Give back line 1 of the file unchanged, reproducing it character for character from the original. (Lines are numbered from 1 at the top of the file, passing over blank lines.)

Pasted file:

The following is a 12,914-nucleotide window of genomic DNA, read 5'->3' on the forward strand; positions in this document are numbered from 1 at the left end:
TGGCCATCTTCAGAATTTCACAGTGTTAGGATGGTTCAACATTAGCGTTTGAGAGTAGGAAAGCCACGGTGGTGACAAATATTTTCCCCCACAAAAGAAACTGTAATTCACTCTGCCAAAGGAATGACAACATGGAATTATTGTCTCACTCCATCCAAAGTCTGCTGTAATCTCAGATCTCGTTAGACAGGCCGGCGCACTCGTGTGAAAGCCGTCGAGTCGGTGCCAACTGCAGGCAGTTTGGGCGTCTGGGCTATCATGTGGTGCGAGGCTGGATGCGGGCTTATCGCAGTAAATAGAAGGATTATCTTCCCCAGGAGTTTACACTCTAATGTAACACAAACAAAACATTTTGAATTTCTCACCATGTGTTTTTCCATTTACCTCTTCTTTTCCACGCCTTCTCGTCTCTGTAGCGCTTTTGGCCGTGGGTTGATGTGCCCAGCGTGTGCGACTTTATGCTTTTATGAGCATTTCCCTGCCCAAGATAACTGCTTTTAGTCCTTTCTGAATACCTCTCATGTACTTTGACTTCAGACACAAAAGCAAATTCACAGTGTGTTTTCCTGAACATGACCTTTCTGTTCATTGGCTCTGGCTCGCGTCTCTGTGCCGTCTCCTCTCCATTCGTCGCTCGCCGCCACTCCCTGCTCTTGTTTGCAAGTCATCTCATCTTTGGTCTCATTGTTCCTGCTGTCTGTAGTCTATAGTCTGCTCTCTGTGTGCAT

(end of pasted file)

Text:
The following is a 12,914-nucleotide window of genomic DNA, read 5'->3' on the forward strand; positions in this document are numbered from 1 at the left end: